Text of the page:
Music as Precision Medicine: Q&A with Sync Project CEO Marko Ahtisaari

From the website of The Sync Project:

ScreenHunter_2032 Jun. 16 11.56WHAT IS IT?

The Sync Project is a biotech company developing music as precision medicine.

Intuitively we know the power that music has over us. We use music to regulate mood, to get pumped up, to work out, to relax. There is also strong directional evidence in science. Recent research has shown that music affects the same neural pathways that are regulated by pharmaceuticals such as psychostimulants and other drugs.

The Sync Project is building on this foundation and partnering with the world’s leading scientists and musicians on the first-ever large-scale studies to measure how the structural properties of music – like beat, key and timbre – impact biometrics such as heart rate, brain activity and sleep patterns.

We’ve built the mobile app and platform to gather this dataset and have started collecting data across a range of conditions. The platform integrates with streaming music services (like Spotify) and biometric sensors (like Apple Watch, Basis Peak, MUSE, ŌURA Ring and others). We then apply machine learning to this unique dataset to develop personalized music therapeutics. Think of us as a biometric recommendation engine for music.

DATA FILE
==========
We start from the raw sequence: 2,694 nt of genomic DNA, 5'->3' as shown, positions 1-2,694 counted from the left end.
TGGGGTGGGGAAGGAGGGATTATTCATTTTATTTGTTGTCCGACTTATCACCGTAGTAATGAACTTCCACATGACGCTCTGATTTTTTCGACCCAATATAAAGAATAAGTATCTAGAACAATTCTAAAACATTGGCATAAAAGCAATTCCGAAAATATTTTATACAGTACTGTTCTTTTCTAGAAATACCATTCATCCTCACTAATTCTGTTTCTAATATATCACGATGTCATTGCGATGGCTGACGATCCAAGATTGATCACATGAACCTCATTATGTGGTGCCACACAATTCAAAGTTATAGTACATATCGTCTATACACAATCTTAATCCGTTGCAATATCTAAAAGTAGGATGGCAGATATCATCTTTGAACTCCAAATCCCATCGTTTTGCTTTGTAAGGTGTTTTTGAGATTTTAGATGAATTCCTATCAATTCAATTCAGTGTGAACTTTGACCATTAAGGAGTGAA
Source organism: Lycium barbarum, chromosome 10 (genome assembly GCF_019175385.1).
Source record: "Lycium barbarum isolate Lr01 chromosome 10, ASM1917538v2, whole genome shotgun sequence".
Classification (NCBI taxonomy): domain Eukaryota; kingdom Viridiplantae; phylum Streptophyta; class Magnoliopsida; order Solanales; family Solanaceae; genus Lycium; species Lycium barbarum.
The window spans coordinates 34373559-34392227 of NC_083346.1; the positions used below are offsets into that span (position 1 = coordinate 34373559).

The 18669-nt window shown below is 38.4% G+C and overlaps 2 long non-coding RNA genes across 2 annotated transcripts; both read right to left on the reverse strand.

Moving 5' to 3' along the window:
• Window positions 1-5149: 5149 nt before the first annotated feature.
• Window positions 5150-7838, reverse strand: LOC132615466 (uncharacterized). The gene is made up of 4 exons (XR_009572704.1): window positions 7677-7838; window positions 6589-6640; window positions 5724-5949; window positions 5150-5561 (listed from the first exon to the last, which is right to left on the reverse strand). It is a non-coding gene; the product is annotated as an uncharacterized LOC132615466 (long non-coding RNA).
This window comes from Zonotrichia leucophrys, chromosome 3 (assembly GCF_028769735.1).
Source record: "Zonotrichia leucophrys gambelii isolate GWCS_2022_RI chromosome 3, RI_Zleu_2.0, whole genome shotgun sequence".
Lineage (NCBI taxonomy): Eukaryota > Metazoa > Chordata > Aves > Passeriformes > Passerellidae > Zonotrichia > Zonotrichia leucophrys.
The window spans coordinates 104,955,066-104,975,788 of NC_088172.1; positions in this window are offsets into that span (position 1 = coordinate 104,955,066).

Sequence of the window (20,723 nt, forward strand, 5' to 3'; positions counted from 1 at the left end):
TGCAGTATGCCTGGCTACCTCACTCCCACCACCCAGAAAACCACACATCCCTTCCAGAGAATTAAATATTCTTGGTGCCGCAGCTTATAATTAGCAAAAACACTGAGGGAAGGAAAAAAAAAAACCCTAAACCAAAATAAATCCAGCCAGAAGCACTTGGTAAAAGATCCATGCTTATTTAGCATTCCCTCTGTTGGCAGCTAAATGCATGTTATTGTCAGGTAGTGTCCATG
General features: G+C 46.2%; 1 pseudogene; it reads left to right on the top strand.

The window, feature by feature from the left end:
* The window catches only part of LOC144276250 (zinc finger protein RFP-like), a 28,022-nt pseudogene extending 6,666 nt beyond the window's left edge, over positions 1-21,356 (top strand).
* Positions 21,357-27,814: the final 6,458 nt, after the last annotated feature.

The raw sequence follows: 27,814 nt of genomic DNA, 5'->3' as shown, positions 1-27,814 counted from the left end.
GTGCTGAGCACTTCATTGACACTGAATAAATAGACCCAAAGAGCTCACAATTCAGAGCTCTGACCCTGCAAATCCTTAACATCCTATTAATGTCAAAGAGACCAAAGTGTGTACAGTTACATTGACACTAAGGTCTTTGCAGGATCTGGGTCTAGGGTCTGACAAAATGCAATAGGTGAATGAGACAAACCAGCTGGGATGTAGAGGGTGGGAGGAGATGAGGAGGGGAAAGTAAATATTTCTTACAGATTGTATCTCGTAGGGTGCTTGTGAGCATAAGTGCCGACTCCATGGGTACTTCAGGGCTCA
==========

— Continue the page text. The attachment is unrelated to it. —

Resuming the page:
Our goal is the clinical application of music in a variety of health conditions including sleep disorders, fatigue, movement disorders, stroke recovery, anxiety and pain.


Quite serious. The Sync Project is based on the best neuroscience and clinical studies on the health effects of music. Take the example of pain. It may seem surprising, but studies have shown that when people are played the right music after an operation they request less opioids (pain medication). Opioid abuse has reached epidemic proportions in the United States, and it often begins with a prescription for pain medication following surgery or injury. We need to pursue alternative solutions for managing pain and other conditions, and clinically-validated, personalized music therapeutics present a promising option.

More here.